On that note! At the university (UBC) located in town, the Agriculture students were told by their teacher that a tree flipped upside down would die. So they took an excavator and flipped the tree upside down. And it’s still growing. But the branches are now the roots, and the roots are now these super gnarly looking branches. Be afraid.

But Vi, how can you mention that and NOT post a picture? D:

image

[source]


I am both amazed and horrified of nature as we all should be


rebeccamartin2:

thenewenlightenmentage:

The Women Who Mapped the Universe And Still Couldn’t Get Any Respect
In 1881, Edward Charles Pickering, director of the Harvard Observatory, had a problem: the volume of data coming into his observatory was exceeding his staff’s ability to analyze it. He also had doubts about his staff’s competence–especially that of his assistant, who Pickering dubbed inefficient at cataloging. So he did what any scientist of the latter 19th century would have done: he fired his male assistant and replaced him with his maid, Williamina Fleming. Fleming proved so adept at computing and copying that she would work at Harvard for 34 years–eventually managing a large staff of assistants.
So began an era in Harvard Observatory history where women—more than 80 during Pickering’s tenure, from 1877 to his death in 1919— worked for the director, computing and cataloging data. Some of these women would produce significant work on their own; some would even earn a certain level of fame among followers of female scientists. But the majority are remembered not individually but collectively, by the moniker Pickering’s Harem.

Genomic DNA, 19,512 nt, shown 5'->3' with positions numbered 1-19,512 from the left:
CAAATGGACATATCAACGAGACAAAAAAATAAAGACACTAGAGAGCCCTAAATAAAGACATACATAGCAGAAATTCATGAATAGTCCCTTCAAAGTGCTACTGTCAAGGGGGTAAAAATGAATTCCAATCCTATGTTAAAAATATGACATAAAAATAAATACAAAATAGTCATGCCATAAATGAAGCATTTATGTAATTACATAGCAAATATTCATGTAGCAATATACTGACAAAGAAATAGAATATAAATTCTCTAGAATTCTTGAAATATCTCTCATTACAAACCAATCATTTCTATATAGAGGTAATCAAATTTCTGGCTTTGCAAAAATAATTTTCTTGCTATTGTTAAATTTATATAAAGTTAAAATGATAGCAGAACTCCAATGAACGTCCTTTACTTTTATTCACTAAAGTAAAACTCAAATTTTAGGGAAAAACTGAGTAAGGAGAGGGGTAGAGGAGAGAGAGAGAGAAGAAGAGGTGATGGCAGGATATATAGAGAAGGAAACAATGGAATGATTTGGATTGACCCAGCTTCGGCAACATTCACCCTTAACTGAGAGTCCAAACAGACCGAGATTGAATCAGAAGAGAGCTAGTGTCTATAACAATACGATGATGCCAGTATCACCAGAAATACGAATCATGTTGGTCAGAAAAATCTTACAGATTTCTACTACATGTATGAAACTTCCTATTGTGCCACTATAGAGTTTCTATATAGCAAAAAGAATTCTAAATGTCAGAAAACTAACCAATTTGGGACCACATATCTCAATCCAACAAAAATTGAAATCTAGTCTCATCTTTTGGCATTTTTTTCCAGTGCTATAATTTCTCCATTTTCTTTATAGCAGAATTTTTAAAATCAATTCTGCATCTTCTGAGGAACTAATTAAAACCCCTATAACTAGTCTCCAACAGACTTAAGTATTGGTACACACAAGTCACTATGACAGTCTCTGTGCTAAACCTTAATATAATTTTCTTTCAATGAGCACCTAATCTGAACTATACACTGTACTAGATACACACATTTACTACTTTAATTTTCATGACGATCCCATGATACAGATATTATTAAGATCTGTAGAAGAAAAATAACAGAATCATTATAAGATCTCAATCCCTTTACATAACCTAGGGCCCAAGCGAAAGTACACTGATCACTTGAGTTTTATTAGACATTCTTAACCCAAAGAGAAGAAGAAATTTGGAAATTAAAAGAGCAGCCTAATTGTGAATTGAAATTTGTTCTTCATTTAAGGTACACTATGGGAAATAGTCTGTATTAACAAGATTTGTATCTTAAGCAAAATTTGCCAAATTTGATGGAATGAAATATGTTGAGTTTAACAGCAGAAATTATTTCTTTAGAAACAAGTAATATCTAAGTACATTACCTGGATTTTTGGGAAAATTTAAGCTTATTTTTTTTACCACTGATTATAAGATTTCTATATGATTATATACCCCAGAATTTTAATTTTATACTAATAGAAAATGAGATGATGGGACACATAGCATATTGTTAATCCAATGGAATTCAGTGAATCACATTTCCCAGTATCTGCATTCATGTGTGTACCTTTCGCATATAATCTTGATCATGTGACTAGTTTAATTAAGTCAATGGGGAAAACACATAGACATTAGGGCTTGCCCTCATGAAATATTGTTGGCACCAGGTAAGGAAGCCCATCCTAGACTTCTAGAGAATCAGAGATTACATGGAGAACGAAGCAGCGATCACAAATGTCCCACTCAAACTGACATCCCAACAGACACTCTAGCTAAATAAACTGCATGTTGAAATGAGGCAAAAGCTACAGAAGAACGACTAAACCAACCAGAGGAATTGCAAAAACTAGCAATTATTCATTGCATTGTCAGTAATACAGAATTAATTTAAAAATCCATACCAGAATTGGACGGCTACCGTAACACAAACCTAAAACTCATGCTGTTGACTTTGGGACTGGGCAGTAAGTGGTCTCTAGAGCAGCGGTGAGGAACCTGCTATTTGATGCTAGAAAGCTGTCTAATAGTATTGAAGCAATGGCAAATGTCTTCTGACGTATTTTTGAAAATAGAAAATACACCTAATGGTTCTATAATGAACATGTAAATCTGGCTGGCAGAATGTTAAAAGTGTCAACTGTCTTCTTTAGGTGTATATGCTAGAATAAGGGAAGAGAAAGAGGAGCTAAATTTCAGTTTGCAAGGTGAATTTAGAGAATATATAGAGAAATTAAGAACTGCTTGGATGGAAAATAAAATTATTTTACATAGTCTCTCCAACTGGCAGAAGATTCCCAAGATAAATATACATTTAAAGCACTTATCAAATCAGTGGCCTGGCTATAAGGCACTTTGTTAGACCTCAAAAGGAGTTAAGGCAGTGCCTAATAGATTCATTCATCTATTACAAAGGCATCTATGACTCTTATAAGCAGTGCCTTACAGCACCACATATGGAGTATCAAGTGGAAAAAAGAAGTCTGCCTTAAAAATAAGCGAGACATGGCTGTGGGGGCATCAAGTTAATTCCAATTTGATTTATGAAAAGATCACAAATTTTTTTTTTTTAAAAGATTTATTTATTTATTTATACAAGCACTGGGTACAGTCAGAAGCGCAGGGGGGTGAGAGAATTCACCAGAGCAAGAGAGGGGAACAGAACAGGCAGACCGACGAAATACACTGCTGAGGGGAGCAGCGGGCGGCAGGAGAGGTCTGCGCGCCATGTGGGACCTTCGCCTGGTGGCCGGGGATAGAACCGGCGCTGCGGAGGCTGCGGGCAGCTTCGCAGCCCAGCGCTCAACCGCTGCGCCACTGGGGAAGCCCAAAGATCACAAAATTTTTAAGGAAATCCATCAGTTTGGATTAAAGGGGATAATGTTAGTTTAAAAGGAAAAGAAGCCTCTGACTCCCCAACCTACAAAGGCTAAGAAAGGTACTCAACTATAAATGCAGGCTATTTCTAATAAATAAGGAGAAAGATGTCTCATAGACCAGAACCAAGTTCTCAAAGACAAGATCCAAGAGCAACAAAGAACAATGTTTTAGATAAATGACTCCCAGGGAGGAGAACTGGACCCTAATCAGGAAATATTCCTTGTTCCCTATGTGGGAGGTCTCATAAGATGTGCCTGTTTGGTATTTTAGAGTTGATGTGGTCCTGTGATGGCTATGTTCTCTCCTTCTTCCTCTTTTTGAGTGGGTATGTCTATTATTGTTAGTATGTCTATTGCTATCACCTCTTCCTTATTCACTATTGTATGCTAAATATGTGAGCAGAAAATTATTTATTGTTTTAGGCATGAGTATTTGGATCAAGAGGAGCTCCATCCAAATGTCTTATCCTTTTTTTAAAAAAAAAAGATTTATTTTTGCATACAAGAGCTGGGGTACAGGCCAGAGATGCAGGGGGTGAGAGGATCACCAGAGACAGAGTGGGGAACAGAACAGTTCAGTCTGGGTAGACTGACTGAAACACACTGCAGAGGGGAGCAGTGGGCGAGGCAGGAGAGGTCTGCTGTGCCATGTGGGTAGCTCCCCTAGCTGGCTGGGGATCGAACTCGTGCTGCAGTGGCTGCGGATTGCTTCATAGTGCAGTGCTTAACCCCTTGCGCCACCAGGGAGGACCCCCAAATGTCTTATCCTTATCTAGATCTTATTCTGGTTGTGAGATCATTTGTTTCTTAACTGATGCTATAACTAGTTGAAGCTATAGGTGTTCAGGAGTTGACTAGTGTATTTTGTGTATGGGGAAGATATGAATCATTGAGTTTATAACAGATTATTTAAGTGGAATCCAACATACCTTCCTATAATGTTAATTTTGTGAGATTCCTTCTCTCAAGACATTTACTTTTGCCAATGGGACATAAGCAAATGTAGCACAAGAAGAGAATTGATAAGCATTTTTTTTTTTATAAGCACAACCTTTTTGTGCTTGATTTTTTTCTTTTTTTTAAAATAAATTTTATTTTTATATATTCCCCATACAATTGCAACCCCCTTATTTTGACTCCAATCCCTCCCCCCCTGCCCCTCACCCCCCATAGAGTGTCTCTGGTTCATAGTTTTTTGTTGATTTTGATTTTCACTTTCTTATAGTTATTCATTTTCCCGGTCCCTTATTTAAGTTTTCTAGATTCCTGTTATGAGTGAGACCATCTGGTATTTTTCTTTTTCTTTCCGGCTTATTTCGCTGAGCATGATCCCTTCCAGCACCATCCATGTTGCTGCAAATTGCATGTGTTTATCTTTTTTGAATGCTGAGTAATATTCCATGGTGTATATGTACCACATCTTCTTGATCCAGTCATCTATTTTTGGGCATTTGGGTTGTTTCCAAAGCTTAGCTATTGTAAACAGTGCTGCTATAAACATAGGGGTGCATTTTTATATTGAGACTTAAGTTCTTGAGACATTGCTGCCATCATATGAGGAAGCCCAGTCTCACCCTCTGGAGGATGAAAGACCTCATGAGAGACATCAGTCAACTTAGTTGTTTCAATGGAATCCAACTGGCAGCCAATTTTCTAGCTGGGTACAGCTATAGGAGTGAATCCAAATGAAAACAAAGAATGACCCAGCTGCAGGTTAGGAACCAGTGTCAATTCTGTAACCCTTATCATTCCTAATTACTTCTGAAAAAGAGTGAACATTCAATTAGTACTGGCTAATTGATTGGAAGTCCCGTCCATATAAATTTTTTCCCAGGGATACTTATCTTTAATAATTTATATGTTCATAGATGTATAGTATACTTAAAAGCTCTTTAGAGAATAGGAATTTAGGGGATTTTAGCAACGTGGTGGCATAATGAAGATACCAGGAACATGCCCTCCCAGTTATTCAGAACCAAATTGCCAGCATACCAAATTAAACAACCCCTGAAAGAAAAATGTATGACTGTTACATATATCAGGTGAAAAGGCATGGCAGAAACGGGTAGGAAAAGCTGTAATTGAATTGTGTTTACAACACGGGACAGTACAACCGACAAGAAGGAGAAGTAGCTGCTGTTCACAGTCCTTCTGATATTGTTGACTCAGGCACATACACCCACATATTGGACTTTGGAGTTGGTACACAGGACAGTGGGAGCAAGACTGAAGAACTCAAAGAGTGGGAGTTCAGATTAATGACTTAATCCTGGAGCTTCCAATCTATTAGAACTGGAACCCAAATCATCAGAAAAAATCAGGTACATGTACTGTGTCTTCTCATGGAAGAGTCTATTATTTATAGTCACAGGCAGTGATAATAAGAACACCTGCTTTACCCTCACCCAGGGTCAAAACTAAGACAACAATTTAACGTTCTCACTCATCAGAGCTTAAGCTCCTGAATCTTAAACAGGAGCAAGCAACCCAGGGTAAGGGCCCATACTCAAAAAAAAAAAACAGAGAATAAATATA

Continue Reading

When Neil deGrasse Tyson told the accomplishments of “Pickering’s Harem” on Cosmos, he added the postscript, “I’ll bet you never heard the names of any of these women.”
"I wonder why."  Some of the best shade thrown, ever.

rebeccamartin2:

thenewenlightenmentage:

The Women Who Mapped the Universe And Still Couldn’t Get Any Respect

In 1881, Edward Charles Pickering, director of the Harvard Observatory, had a problem: the volume of data coming into his observatory was exceeding his staff’s ability to analyze it. He also had doubts about his staff’s competence–especially that of his assistant, who Pickering dubbed inefficient at cataloging. So he did what any scientist of the latter 19th century would have done: he fired his male assistant and replaced him with his maid, Williamina Fleming. Fleming proved so adept at computing and copying that she would work at Harvard for 34 years–eventually managing a large staff of assistants.

So began an era in Harvard Observatory history where women—more than 80 during Pickering’s tenure, from 1877 to his death in 1919— worked for the director, computing and cataloging data. Some of these women would produce significant work on their own; some would even earn a certain level of fame among followers of female scientists. But the majority are remembered not individually but collectively, by the moniker Pickering’s Harem.